Title: A Rumpole Christmas Stories by John Mortimer
Reviewed by: Jonathan Schindler
Genre: Comedy, Mystery
Date: October 29, 2009
If you are like me, then you too think that the Christmas season is far too short. The four or so weeks between Thanksgiving and Christmas are not nearly enough time for all the music that needs listening, lights that need viewing, eggnog that needs drinking, and holiday books that need reading. Christmas is a special season when, despite the hustle and bustle of shopping and parties and the moaning of an overburdened schedule about to buckle, the images of the cozy hearth and hot drink reign in my mind.
And cozy is exactly the word I would use to describe A Rumpole Christmas, the newest (and, unfortunately, posthumous) release of Rumpole stories from John Mortimer. All of these stories have appeared before in one form or another, but it is the combination of Christmas capers that gives this collection its cozy feeling
Rumpole—barrister, Old Bailey hack, and a bit of a Scrooge himself—doesn’t care too much for Christmas. As he explains, “I suppose what I have against Christmas Day is that the courts are all shut and no one is being tried for anything.” Still, while the courts may be on hiatus, crime never takes a break, and it is up to Rumpole to solve the mysteries necessary to perform his duty to justice (and get his clients off). As if solving crimes weren’t enough, Rumpole must also navigate the dangerous waters of a “health farm” (where he encounters “a bicycle that you could exhaust yourself on without getting anywhere”); an arctic Norfolk Christmas (which finds Rumpole “hugging the radiator”); a British pantomime, for which Rumpole feels deceptive nostalgia; and the other whims of She Who Must Be Obeyed, his wife, Hilda.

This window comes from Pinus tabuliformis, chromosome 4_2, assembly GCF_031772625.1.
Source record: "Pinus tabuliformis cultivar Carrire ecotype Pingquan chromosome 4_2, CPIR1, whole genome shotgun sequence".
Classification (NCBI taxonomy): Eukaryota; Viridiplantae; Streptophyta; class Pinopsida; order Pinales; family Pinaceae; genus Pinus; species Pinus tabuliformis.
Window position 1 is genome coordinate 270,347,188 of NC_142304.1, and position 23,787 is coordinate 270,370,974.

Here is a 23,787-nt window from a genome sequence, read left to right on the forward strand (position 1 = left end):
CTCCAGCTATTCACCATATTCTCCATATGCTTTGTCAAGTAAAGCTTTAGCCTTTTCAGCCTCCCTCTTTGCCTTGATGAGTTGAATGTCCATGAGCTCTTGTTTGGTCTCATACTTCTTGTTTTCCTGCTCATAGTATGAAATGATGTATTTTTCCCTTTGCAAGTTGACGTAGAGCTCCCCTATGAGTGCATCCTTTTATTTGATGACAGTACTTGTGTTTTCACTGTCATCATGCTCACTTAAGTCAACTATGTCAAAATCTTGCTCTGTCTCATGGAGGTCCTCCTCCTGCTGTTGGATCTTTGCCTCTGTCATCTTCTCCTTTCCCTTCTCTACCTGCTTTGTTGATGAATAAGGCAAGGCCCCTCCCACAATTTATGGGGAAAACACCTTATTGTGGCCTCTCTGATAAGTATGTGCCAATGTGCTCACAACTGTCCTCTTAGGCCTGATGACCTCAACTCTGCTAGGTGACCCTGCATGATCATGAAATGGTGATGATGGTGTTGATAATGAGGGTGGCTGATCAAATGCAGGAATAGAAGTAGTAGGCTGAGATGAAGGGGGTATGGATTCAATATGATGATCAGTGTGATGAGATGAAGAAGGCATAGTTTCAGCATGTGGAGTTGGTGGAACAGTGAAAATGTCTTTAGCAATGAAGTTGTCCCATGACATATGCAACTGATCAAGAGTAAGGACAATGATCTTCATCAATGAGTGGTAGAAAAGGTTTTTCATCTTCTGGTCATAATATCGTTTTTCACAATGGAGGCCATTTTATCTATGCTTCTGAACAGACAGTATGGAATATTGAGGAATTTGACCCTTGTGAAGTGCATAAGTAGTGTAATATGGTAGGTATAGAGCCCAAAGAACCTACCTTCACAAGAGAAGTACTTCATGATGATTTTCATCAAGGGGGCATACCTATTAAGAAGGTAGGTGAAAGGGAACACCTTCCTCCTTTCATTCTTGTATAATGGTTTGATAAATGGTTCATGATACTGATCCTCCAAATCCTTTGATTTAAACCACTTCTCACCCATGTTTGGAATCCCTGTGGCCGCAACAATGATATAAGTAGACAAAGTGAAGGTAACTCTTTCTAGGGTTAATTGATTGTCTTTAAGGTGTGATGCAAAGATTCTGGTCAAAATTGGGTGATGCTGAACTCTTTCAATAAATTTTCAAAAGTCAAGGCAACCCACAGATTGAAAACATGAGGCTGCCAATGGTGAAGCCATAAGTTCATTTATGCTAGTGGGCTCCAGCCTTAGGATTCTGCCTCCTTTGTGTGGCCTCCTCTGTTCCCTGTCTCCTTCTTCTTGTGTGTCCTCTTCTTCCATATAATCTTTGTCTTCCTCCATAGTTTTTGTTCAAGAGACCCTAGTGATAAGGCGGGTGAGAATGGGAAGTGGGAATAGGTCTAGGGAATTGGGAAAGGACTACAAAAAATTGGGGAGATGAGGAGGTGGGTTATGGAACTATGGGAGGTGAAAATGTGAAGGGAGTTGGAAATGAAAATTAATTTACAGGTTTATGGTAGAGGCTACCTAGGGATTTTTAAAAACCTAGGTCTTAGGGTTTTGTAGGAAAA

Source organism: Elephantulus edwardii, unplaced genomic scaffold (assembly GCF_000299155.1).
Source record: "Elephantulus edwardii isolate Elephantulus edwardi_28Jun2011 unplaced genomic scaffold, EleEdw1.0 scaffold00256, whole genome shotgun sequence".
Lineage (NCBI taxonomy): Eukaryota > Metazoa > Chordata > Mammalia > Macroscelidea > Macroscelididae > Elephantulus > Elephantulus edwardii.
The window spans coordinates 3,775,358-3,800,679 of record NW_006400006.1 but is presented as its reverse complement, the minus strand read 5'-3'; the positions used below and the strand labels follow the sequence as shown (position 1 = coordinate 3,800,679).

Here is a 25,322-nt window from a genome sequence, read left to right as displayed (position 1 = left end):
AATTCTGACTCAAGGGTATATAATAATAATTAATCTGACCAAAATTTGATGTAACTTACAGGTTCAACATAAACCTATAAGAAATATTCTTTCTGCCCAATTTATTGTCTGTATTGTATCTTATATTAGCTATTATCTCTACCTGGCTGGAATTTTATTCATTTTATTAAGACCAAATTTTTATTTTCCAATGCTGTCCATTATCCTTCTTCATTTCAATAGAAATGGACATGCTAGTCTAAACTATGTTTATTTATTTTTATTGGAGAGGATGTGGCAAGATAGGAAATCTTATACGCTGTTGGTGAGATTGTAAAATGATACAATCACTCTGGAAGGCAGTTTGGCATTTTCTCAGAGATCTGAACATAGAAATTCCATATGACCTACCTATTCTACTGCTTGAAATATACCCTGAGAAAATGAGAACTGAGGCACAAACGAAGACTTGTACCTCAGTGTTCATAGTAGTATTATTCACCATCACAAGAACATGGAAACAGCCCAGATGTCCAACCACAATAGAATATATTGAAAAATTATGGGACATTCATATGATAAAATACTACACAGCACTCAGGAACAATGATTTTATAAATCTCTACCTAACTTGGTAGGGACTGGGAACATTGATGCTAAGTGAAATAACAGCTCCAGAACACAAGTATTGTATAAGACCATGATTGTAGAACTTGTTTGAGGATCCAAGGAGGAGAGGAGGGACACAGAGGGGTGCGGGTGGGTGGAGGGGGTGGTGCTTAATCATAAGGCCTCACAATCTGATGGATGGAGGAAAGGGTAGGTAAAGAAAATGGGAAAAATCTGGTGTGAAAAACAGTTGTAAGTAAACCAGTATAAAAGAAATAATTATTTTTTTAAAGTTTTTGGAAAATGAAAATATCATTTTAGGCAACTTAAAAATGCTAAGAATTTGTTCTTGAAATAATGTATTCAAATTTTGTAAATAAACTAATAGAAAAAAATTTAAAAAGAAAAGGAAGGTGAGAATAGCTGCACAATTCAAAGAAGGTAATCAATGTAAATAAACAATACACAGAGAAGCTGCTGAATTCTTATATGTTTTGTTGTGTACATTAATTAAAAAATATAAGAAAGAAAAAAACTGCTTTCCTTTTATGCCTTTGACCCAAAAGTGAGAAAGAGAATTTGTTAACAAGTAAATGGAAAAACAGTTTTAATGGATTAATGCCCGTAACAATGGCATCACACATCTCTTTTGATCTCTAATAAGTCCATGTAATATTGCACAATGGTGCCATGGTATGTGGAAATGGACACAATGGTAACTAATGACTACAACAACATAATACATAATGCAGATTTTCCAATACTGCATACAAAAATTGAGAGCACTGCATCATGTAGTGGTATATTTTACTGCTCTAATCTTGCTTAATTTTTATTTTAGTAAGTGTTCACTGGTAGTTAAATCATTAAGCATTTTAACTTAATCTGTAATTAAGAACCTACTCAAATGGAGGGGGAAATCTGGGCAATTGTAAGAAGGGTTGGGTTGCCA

It may seem odd to call a collection “cozy” when the stories involve murder and adultery, blackmail and robbery. Yet it is Mortimer’s particular brand of genius that makes them so. Mortimer keeps the sordid details to a minimum, allowing Rumpole’s singular voice to steal the show. Rumpole as a narrator is humorous without being flamboyant, dry without being boring, intelligent without being stuffy. American humor, I’ve found, tends toward outrageous narrators; Rumpole is much more subdued, the “straight man,” but he is no less enjoyable to read. The Rumpole stories make me think of what P. G. Wodehouse’s Jeeves and Wooster stories would be like if they were narrated by Jeeves instead of Wooster. And, in addition to Rumpole’s warm narration, the Christmas spirit, continually mentioned and observed, and a cast of recurring characters to share it with provide the firelight for this cozy collection.
A Rumpole Christmas is sure to delight this Christmas. I read that this volume is perfect as a stocking stuffer; its merit makes it better suited to be a main gift in its own right. A Rumpole Christmas is likely to become for me a holiday staple, alongside Dr. Seuss’s How the Grinch Stole Christmas and Henry Van Dyke’s Story of the Other Wise Man, stories that display and embody the Christmas spirit they spread.